KEEPING WEEDS IN CHECK Don’t Miss the Forest for the Trees By Whitetail Institute Staff t’s often said that death and taxes are the only certainties in life. We hunters and managers, though, know that there’s a third certainty: No matter how well we prepare our seedbeds, and plant and maintain our food plots, grasses and other weeds are going to show up in them at some point. When that happens, knowing how to deal with them can be confusing if you only focus on a particular method (a tree) instead of following an integrated approach (the forest). This article will hopefully clear up some of that confusion. To get the most out of this article, you’ll first need to have a good, general understanding of a few preliminary matters:
Preliminary Understandings What is a weed? Scientists use the term weed when describing any plant that’s growing where it’s not wanted. In this article,
we’ll use the same term when describing grasses and other weeds generally. When discussing specific general types of weeds, we’ll use common references such as grass for weeds that look like grass, woody weeds for weeds like briars that have a woody, hard stem, and broadleaf weeds as a catchall for most other types.
Weed Control Methods Cultural Weed Control: Any practice that enhances crop growth and uniformity is called cultural weed control. Examples including ensuring that soil pH and nutrient levels are, and remain, optimum for the forage to be grown on the site. “Uniform crop growth is the single most powerful form of weed control in any cropping system, including food plots.” — W. Carroll Johnson, III, Ph.D “Physical” or “Mechanical” Weed Control: Physically removing or destroying a weed or its seeds, rhizomes or roots. Examples include repeated ground tillage before planting, and periodically mowing perennials in the spring and summer. “Chemical” Weed Control: Herbicides. For our purposes, there are two kinds of herbicides: non-selective and selective. Non-selective herbicides don’t discriminate between forage plants and weeds. Instead, they can kill or damage any plants they enter. Non-selective herbicides include glyphosate, the active ingredient found in many Roundup brand herbicides and generic equivalents. Selective herbicides, such as the Whitetail Institute’s Arrest and Slay, kill or damage some plants without harming others when used as directed — and be sure to use them as directed. Otherwise, you can get no activity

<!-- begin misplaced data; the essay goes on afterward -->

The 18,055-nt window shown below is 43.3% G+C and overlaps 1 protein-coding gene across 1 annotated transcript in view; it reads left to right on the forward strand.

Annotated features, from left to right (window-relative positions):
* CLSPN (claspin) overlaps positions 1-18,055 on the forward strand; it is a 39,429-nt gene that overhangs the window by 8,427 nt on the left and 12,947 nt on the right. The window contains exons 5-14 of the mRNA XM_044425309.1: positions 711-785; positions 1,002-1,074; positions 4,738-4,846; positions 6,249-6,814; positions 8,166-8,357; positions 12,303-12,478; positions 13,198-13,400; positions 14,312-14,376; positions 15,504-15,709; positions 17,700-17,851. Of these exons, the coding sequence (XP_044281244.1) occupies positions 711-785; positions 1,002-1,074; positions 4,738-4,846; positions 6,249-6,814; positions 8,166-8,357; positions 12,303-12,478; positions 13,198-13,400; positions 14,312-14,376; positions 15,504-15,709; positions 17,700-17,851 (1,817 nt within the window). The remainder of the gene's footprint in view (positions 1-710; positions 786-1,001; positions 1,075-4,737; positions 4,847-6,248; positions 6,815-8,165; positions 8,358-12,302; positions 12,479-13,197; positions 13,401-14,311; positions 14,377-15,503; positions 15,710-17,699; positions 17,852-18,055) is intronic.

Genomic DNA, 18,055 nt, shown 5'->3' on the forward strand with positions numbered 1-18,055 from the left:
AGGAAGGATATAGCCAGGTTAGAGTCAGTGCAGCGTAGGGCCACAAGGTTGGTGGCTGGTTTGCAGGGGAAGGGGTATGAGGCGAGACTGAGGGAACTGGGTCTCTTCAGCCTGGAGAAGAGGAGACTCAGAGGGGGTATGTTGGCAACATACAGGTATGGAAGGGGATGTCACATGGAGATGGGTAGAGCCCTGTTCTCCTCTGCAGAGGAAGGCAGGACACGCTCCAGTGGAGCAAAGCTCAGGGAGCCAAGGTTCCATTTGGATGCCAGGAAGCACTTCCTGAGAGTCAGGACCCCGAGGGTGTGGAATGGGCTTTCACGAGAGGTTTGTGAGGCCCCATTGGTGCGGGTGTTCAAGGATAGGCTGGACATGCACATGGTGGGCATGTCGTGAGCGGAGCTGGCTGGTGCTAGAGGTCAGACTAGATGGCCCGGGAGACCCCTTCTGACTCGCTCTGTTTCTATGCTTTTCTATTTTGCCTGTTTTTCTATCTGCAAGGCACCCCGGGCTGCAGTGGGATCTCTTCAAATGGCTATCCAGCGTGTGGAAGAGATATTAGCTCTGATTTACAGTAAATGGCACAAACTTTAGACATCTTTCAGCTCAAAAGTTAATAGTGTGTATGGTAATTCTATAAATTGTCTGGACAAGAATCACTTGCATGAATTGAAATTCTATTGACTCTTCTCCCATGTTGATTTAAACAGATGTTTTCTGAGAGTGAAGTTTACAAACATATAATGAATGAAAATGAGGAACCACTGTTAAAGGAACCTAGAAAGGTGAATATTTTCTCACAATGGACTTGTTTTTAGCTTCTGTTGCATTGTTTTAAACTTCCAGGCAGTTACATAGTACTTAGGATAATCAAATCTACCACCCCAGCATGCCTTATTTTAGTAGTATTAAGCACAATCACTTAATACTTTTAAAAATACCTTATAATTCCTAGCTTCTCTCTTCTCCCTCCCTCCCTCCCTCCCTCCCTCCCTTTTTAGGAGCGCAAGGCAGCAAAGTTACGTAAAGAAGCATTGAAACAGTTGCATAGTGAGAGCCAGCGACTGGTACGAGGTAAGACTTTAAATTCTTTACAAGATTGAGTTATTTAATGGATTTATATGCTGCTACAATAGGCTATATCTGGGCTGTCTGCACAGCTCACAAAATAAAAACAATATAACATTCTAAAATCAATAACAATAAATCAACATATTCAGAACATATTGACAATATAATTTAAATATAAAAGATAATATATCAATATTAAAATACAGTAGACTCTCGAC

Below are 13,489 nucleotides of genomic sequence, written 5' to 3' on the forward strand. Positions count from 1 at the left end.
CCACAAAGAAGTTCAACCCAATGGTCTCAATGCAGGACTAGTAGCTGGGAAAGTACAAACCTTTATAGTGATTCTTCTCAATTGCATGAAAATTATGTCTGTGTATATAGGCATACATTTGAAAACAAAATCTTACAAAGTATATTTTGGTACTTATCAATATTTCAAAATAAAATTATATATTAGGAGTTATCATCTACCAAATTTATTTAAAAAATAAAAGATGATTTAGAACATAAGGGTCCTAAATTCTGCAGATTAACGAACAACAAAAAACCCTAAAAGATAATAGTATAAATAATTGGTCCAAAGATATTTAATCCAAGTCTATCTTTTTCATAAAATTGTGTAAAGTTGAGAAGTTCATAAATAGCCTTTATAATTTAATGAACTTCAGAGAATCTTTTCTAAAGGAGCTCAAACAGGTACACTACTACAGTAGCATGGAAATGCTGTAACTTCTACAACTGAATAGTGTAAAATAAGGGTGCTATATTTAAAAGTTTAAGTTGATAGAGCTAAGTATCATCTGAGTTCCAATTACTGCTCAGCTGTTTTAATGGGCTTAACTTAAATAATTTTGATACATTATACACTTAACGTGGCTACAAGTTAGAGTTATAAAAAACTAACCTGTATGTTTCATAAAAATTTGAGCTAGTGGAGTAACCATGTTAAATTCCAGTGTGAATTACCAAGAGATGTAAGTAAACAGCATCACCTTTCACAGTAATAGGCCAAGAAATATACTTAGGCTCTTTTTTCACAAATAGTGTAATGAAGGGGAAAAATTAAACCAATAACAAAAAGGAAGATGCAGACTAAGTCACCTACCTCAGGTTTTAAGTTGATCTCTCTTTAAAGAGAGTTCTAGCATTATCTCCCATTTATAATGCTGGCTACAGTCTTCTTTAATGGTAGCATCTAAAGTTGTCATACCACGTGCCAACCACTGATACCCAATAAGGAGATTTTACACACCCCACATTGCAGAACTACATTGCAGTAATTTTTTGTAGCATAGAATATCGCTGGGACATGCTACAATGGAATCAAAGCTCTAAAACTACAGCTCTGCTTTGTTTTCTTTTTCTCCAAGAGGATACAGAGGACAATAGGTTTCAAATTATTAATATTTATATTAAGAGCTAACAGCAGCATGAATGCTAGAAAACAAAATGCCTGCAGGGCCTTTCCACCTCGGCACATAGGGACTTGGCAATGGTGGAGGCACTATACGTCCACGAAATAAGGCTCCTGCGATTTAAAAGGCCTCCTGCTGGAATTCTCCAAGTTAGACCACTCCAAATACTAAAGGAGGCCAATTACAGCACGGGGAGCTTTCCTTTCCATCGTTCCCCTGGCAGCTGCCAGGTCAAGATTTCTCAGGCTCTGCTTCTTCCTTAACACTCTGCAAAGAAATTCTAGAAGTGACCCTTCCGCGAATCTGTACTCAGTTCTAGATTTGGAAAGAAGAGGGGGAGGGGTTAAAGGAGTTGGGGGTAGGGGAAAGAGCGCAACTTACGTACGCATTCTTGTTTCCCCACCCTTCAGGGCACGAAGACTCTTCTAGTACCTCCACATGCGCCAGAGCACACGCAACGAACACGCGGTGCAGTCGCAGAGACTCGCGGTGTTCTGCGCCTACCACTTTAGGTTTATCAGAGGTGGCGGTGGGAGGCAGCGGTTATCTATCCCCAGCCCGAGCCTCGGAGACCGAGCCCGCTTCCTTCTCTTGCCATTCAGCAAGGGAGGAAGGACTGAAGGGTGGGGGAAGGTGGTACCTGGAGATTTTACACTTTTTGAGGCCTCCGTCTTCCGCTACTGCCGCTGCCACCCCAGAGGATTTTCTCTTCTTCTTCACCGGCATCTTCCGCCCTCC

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from the herbicide, or worse, kill or damage your forage plants. So remember: Before using any herbicide, consult the herbicide label. The herbicide label is the only official source of correct information there is. (A detailed article about herbicides is available at this link: http://www.whitetailinstitute.com/news/ind ex.php?topic=753.0.) Integrated Weed Management: An approach to weed control that incorporates cultural, physical and chemical weed-control methods to the extent appropriate for the forage.
The Forest (Goal): Healthy, Vigorously Growing Forage In his article, “Integrated Weed Management” (available on-line at the Whitetail News Archives link at www.whitetailinstitute.com), Dr. Carroll Johnson explains that physical, cultural and chemical weed control methods should be considered a three-legged stool. When it comes to things that will help keep grasses and other weeds from negatively impacting the quality of your food plots, nothing is more important than making sure your forage plants are healthy and growing vigorously. Making sure your forage plants produce as they should throughout their intended life isn’t hard. You just need to be sure you know what the steps are, and then follow them. For purposes of this article, we’ll group the steps into two categories: seedbed preparation and forage maintenance.
Seedbed Preparation Cultural Weed Control Steps: Select the correct forage for each site: Different forage-plant types grow better in certain soil and slope conditions than others. Let’s use as examples Imperial Whitetail
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Whitetail News Volume 22.3